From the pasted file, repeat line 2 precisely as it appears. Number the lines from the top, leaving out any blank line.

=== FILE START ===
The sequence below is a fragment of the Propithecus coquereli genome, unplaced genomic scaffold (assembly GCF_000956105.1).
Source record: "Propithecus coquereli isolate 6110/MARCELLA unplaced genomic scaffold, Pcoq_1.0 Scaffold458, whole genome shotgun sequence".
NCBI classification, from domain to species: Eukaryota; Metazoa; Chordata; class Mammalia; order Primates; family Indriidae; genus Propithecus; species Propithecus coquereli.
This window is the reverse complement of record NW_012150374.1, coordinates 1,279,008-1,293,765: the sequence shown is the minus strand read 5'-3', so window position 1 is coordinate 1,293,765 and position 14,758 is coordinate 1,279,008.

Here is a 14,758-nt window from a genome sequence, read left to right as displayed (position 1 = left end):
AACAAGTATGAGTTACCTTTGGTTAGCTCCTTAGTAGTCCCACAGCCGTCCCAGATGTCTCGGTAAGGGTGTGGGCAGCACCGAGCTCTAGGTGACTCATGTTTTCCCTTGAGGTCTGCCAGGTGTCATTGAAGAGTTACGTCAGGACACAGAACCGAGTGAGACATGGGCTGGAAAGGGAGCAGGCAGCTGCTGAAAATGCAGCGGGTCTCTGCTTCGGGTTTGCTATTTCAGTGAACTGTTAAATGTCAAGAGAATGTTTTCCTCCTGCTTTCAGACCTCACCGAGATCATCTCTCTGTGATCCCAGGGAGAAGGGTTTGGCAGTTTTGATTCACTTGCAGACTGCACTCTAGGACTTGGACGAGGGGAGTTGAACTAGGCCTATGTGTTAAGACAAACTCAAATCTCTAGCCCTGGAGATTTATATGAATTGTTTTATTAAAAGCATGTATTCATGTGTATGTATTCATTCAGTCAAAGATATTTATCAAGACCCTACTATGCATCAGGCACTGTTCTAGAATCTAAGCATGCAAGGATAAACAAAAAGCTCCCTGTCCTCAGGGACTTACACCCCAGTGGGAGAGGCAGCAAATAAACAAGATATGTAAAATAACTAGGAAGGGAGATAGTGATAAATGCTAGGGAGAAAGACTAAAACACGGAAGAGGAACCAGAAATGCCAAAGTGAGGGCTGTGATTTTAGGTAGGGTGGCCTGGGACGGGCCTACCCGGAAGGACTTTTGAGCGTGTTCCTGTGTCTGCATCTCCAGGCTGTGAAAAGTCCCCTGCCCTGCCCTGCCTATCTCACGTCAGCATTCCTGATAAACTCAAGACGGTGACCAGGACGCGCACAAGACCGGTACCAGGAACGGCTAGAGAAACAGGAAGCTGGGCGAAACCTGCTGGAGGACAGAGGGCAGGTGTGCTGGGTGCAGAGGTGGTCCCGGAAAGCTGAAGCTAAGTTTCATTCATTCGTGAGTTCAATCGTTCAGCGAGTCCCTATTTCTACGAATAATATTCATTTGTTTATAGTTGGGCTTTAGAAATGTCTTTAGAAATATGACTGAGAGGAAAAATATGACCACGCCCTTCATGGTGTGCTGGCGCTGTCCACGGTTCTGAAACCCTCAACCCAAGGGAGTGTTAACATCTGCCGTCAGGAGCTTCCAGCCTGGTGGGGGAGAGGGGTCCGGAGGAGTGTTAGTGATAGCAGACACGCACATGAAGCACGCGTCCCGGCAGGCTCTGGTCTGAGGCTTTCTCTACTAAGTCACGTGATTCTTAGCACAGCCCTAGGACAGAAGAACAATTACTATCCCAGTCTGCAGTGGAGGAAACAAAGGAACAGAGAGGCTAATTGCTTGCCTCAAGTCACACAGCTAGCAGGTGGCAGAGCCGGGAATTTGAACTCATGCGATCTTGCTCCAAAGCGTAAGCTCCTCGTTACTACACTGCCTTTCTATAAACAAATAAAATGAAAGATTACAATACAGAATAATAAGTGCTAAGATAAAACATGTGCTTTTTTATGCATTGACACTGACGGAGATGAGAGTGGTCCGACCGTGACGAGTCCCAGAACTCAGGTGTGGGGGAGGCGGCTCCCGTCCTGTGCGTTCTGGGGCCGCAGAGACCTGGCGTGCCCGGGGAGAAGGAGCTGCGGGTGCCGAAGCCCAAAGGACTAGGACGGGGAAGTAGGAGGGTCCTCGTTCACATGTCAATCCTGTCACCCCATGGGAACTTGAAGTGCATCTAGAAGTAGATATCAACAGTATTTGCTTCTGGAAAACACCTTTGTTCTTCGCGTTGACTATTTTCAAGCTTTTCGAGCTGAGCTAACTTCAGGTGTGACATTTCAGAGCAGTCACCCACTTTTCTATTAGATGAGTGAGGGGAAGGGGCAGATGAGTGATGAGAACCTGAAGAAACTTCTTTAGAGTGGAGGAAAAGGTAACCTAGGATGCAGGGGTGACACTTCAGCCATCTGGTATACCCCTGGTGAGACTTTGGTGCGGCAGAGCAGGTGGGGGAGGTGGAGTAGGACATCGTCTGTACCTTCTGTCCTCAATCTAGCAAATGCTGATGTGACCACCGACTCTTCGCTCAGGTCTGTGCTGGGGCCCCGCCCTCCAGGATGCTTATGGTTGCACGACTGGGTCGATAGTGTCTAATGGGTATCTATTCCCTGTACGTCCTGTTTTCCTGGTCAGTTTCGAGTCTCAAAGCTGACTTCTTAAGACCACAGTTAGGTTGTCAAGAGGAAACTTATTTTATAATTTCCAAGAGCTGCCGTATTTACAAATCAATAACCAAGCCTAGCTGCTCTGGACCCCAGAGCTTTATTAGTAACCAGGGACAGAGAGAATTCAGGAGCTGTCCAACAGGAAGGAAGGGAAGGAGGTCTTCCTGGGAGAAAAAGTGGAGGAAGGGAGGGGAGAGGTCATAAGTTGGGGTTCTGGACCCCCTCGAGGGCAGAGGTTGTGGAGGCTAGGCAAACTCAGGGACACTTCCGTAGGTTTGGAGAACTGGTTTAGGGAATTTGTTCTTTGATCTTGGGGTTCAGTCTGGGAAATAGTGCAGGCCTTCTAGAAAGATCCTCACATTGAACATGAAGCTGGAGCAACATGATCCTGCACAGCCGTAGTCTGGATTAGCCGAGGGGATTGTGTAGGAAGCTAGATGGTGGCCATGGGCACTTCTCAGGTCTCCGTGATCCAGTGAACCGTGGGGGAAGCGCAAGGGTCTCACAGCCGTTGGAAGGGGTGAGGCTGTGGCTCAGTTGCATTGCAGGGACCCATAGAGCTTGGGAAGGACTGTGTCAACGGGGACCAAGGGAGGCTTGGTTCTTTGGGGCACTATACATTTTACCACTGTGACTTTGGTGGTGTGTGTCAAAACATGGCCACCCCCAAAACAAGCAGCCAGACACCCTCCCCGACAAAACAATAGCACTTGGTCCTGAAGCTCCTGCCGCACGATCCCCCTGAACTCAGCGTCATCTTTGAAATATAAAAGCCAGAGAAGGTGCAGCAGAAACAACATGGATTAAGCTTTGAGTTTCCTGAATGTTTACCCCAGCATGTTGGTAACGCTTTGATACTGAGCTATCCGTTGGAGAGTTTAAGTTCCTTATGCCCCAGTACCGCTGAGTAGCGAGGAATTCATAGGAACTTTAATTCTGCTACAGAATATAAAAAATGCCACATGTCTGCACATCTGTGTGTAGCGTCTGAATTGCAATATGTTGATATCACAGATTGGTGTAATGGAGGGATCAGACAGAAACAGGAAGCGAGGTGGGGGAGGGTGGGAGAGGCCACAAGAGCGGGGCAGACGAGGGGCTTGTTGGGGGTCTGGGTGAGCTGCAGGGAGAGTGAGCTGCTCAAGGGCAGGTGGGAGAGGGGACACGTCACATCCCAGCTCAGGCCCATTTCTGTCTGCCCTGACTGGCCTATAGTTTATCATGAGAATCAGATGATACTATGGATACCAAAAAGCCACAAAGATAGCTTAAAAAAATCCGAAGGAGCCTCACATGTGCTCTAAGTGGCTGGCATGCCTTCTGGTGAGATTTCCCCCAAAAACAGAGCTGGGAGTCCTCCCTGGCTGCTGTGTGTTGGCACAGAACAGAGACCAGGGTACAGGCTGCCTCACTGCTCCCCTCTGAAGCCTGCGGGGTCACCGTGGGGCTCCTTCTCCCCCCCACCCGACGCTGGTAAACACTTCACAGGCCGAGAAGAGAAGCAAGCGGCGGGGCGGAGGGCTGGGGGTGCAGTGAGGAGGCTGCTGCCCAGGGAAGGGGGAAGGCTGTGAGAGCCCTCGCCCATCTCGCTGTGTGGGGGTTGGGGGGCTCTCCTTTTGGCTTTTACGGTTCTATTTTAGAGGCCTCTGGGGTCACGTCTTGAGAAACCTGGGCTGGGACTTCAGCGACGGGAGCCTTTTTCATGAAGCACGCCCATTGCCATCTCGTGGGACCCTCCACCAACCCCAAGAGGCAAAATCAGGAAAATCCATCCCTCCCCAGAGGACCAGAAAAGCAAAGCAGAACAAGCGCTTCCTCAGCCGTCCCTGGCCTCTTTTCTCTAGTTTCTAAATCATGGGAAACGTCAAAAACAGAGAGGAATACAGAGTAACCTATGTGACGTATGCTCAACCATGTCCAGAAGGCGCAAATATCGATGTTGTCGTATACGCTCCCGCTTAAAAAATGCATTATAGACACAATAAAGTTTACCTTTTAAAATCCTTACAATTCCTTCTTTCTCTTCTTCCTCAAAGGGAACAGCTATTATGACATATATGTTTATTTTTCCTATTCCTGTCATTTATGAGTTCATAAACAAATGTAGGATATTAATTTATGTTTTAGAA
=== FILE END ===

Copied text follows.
Source record: "Propithecus coquereli isolate 6110/MARCELLA unplaced genomic scaffold, Pcoq_1.0 Scaffold458, whole genome shotgun sequence".